Diet and feeding observations from an unusual beluga harvest in 2014 in Ulukhaktok, Northwest Territories, Canada
|Author(s)||Loseto Lisa L.1, Brewster Jasmine D.2, Ostertag Sonja K.1, Snow Kathleen2, Macphee Shannon A.1, McNicholl Darcy G.1, Choy Emily S.3, Giraldo Carolina4, Hornby Claire A.1|
|Affiliation(s)||1 : Fisheries & Oceans Canada, Freshwater Inst, 501 Univ Crescent, Winnipeg, MB R3T 2N6, Canada.
2 : Fisheries & Oceans Canada, POB 1871, Inuvik, NT X0E 0T0, Canada.
3 : Univ Manitoba, Dept Biol Sci, 500 Univ Crescent, Winnipeg, MB R3T 2N2, Canada.
4 : Ifremer, HMMN, Ctr Manche Mer Nord, BP 669, F-62321 Boulogne Sur Mer, France.
|Source||Arctic Science (2368-7460) (Canadian Science Publishing, Nrc Research Press), 2018-09 , Vol. 4 , N. 3 , P. 421-431|
|WOS© Times Cited||18|
|Keyword(s)||beluga diet, stomach contents, traditional and local knowledge, Sandlance|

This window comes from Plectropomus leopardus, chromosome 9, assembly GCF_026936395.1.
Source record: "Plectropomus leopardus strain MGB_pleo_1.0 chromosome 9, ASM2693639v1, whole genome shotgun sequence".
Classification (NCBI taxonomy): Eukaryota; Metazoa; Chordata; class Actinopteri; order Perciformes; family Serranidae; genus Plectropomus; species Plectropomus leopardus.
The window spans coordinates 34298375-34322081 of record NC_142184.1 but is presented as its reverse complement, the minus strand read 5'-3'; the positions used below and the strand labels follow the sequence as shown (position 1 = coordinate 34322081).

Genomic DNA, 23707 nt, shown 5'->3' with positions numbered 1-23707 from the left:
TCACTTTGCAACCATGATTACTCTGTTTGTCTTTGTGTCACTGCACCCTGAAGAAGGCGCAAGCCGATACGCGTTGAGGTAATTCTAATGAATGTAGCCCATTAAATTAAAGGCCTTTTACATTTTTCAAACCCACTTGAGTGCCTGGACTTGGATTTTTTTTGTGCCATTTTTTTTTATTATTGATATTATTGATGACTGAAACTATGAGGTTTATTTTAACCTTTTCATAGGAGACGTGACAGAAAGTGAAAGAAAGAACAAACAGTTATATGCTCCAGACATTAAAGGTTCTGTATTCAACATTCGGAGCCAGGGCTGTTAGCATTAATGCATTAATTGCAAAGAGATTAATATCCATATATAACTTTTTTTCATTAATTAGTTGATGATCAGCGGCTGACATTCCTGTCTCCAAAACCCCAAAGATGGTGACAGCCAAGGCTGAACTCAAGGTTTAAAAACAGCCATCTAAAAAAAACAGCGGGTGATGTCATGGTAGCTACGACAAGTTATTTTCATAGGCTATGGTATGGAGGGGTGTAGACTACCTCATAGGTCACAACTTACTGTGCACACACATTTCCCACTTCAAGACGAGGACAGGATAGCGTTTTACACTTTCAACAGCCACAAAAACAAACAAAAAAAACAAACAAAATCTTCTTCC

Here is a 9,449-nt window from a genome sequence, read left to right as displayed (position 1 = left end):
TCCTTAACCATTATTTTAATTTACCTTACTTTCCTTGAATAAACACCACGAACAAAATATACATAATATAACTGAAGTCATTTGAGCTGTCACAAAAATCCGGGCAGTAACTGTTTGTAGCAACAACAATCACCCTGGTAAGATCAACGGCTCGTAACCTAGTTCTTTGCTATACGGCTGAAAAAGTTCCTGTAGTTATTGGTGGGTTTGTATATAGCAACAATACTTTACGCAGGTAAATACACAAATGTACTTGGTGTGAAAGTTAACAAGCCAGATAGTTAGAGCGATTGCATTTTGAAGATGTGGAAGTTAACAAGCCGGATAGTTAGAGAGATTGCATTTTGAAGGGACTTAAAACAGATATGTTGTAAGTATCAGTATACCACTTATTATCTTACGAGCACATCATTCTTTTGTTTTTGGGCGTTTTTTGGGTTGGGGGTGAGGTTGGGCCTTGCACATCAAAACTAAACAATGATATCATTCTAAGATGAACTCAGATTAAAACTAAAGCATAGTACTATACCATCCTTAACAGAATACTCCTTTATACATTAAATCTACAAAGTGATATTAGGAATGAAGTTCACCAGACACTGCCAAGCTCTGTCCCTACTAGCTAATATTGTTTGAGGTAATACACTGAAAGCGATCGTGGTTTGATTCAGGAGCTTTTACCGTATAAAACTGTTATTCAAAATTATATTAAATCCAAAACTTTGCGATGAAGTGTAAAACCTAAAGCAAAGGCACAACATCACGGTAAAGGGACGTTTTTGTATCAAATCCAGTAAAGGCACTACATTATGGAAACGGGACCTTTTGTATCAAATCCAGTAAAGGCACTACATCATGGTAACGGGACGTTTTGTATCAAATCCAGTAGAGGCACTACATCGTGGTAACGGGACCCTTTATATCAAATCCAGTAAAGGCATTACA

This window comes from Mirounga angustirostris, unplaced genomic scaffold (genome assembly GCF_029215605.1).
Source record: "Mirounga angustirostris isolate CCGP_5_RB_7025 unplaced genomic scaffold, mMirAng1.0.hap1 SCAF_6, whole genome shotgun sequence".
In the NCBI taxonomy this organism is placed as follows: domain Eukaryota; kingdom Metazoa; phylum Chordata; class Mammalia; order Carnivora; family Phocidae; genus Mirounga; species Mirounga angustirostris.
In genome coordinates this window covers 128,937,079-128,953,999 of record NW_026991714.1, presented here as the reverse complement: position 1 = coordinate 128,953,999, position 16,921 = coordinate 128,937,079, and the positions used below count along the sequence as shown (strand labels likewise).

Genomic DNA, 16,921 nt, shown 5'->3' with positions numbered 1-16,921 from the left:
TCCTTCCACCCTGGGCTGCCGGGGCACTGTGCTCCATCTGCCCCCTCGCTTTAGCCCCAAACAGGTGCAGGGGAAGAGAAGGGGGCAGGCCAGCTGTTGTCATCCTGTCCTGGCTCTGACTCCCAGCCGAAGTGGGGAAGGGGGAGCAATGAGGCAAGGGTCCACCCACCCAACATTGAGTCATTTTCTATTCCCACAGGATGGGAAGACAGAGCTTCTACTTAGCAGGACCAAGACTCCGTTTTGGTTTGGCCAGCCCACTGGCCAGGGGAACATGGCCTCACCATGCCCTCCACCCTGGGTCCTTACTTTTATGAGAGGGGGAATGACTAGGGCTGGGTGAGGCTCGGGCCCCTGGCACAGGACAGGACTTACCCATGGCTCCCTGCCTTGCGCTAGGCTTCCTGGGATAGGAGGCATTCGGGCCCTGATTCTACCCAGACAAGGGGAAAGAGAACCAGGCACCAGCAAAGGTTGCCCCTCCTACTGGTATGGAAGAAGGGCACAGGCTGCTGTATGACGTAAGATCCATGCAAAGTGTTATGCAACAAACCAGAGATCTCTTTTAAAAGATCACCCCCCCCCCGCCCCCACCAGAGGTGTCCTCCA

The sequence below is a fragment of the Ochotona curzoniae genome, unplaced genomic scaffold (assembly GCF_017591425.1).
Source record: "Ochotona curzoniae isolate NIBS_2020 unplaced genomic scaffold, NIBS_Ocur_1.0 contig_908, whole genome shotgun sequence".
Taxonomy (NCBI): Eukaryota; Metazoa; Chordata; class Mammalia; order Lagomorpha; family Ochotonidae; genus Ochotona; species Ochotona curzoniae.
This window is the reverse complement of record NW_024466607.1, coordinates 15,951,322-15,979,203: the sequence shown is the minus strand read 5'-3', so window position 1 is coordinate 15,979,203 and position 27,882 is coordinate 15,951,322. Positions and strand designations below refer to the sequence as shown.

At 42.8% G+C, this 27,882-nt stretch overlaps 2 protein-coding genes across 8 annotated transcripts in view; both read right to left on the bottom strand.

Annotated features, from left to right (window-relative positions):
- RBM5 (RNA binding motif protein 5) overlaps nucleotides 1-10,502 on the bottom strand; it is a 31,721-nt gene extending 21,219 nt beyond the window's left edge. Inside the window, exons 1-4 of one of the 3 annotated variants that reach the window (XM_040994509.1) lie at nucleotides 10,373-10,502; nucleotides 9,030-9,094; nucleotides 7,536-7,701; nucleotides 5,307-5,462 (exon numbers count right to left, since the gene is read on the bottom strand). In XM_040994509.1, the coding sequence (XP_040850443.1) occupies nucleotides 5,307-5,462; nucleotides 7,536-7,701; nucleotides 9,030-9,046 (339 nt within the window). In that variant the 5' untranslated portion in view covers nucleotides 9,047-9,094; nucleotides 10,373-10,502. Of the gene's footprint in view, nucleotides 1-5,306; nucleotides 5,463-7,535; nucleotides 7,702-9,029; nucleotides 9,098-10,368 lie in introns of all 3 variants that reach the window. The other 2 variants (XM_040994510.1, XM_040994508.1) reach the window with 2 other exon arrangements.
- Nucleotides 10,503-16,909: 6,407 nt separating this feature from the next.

The Eastern Beaufort Sea (EBS) beluga (Delphinapterus leucas) population are an important traditional food for the Inuit of the Inuvialuit Settlement Region, Northwest Territories (NT) Canada. In 2014, over 30 beluga whales were harvested at Ulukhaktok, NT, the first occurrence for a large harvest in the area. Unlike observations from the established beluga harvest monitoring in the Mackenzie Estuary, these belugas had numerous prey and prey items in their stomachs. Our study objectives were to combine traditional and local knowledge (TLK) from beluga hunters with the analysis of dissected stomachs to identify EBS beluga diet, feeding behaviour, as well as gain insights into potential drivers of the event. TLK holders witnessed foraging behaviors such as herding schools of fish. Stomach dissections revealed Sandlance (Ammodytes sp.) to be the predominant prey species, comprising 90% of identified otoliths, occurring in 92% of stomachs. The low presence of Arctic Cod (Boreogadus saida) otoliths, a preferred prey, raised questions about availability/accessibility and if alternative prey can sustain beluga energetic needs. Based on interviews of TLK holders, avoidance of noise due to human activity, killer whale presence, and shifts in prey were factors that may have led to the increased beluga sightings near Ulukhaktok NT.